As the economy adjusts to life with COVID, employment is on the rise. US businesses added 1.37 million jobs in August, according to the Bureau of Labor Statistics. With this positive hiring trend, it’s time for employers to review and update new-employee documents.

Depending on the job and your workforce, the most important documents to have a new employee sign are an employment contract, non-disclosure agreement, and acknowledgement of having received and read the employee handbook.

Employment Contract

An employment contract details terms of employment and expectations for both the employee and employer. Employment contracts can protect an employer from losing confidential or sensitive information, and generally are helpful in keeping employees onboard as these agreements are binding.

A good employment contract should include:

  • Length of employment – This should include a start date and end date if one is known or note indefinite. If the employer has any expectations related to hours per day, week or month the employee is to work, they should be included here.
  • Salary – The contract should include wage information, including amount, hourly or salary, overtime, commissions, and pay period details.
  • Benefits – This area details health benefits, life and disability insurance, vacation, other paid time off, and any other benefits.
  • Employee responsibilities – Include a job description and expectations regarding the employee perform their best effort.
  • Grounds for termination – This clause covers at-will termination, where an employer does not need good cause for firing, and actions expected upon termination, such as return of company property.
  • Confidentiality or non-disclosure clause – The contract should cover expectations about proprietary company information, such as client lists, trade secrets, processes, pricing, and any other confidential information.
  • Dispute resolution – Should employment disputes arise, this clause covers whether they should be mediated, arbitrated, or handled in court.

Non-Disclosure Agreement

While the employment contract usually touches on this, it’s important to have a separate non-disclosure agreement (NDA) if the employee will be privy to proprietary and sensitive information. An NDA protects the employer from having information disclosed to vendors, clients, competitors, and the general public. This agreement spells out the employer’s expectations of confidentiality and legal ramifications if those expectations are broken. The NDA usually prohibits employees from copying and using proprietary information in any way that is not authorized by the employer.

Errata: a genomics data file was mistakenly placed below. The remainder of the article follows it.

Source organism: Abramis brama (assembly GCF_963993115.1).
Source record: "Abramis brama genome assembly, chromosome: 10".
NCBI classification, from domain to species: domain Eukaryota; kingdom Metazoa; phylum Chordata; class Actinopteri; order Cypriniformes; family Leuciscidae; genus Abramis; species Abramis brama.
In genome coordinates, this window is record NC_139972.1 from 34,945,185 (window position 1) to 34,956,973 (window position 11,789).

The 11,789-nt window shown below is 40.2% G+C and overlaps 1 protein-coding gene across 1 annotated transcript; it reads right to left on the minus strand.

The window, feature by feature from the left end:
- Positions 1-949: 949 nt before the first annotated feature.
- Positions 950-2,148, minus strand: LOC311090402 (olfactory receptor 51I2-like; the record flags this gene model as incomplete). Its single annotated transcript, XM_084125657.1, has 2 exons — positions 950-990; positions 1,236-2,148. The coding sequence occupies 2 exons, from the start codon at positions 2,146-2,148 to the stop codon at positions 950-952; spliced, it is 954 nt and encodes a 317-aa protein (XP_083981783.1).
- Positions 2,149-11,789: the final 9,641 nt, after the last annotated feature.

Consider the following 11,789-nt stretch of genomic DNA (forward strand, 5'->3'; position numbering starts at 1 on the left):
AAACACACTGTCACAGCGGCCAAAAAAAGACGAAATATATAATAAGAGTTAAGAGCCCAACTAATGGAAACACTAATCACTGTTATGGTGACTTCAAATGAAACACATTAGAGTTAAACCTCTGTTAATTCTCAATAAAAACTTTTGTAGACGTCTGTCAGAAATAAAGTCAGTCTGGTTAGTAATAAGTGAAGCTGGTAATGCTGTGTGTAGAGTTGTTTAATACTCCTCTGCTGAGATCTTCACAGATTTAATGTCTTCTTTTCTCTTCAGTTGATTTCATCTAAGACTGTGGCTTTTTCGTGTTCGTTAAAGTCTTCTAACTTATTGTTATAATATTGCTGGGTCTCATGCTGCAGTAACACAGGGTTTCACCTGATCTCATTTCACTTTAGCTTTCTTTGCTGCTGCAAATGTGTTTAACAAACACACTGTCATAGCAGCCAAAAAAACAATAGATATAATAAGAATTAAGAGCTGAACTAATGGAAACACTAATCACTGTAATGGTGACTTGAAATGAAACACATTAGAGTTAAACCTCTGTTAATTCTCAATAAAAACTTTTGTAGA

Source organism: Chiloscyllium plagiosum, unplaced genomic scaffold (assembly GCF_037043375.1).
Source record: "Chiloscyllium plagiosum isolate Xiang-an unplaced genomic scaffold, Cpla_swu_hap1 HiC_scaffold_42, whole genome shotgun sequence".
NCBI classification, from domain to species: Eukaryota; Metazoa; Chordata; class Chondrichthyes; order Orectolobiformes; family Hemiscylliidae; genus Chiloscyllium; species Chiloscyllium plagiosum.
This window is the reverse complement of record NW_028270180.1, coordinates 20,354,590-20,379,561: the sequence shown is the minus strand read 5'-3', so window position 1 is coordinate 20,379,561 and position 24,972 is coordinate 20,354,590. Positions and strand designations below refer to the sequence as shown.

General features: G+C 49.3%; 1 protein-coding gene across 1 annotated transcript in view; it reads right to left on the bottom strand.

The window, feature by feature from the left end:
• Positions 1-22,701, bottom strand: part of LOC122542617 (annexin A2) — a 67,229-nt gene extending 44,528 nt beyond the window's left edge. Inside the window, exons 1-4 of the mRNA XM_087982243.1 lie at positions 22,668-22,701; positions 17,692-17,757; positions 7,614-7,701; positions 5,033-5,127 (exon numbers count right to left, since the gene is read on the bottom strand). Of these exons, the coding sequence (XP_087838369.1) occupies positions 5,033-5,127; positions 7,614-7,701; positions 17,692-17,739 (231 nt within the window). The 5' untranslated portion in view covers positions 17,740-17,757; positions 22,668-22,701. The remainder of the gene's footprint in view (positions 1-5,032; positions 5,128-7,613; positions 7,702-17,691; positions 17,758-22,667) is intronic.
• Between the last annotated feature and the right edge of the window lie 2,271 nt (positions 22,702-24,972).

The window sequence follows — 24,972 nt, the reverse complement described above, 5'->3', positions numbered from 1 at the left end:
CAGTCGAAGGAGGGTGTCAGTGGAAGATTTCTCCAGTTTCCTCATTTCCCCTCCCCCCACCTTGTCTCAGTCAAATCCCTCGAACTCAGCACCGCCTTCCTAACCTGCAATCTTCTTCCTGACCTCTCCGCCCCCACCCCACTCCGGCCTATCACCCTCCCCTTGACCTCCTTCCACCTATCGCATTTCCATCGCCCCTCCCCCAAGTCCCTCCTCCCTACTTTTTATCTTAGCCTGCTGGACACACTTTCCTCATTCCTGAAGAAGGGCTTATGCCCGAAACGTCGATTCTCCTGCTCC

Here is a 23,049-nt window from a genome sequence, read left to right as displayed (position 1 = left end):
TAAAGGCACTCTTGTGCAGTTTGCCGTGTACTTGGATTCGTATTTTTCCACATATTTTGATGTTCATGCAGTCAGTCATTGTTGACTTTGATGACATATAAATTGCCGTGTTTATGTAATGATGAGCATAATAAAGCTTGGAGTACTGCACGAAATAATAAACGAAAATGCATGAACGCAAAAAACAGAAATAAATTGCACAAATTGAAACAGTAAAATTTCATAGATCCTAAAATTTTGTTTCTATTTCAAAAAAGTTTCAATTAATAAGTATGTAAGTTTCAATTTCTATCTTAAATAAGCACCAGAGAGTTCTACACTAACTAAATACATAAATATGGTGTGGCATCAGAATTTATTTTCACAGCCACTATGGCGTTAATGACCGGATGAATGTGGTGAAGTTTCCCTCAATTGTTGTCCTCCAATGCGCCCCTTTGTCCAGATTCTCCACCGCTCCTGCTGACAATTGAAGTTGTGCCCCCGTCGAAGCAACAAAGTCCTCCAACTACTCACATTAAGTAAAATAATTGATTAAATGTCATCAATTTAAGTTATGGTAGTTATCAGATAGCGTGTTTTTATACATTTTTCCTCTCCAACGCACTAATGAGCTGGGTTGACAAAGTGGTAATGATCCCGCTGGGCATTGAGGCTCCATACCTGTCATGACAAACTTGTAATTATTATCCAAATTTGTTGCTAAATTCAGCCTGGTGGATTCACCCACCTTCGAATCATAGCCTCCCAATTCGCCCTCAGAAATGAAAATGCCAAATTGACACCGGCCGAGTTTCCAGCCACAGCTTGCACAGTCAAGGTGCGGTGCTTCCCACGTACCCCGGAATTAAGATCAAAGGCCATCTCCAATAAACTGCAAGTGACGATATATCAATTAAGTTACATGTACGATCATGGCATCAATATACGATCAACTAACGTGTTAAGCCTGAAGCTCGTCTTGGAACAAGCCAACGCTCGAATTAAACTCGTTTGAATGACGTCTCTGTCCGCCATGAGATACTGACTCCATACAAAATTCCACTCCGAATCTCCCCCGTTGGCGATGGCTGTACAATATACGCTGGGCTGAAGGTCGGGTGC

A typical NDA covers:

  • Parties to the agreement
  • Description of the owner of the confidential information
  • Time frame for the agreement
  • Definition of the confidential information
  • Reasons why the information is confidential
  • Information that is not confidential, such as that already out in the public or received from a third-party
  • Dispute resolution clause that discusses how the parties handle a breach

Employee Handbook and Acknowledgement Form

It’s important to have an employee handbook that covers employees’ rights, company policies and procedures, employment expectations, and benefits. A good employee handbook can protect an employer in a lawsuit, particularly discrimination or unfair treatment claims. 

Employee handbooks are broken down into sections, generally including:

  • Company history, mission, values, and vision
  • Compensation, benefits, and any other perks
  • Codes of conduct, including dress code, internet and phone use during work hours, smoking and substance use, and other expectations for professional demeanor
  • Equal opportunity and anti-discrimination/harassment policies, including complaint procedures
  • Family and medical leave policies
  • Workplace safety and security
  • Digital conduct and social media policies, including how employees talk about and represent the company online
  • Nondisclosure and conflicts of interest

The handbook needs to be regularly updated to reflect new laws, changes to employment regulations, updated and new company policies, and any other pertinent legal or corporate changes.

Employees should be asked to sign an acknowledgement that they have received and read the handbook. A copy of this signed document should be kept in each employee’s file. Should a dispute arise, this acknowledgement signifies the employee was aware of corporate policy.

With the recent upswing in employment, employers should be prepared with good employment documents. Not only will these make for a smoother work environment, but they can also protect the employer should something go wrong.

Employment Document Experts

Any employment-related agreements should be reviewed by an attorney. The experienced attorneys at InPrime Legal can help you write or update employment contracts, non-disclosure agreements, and employee handbooks. Contact us at 770-282-8967.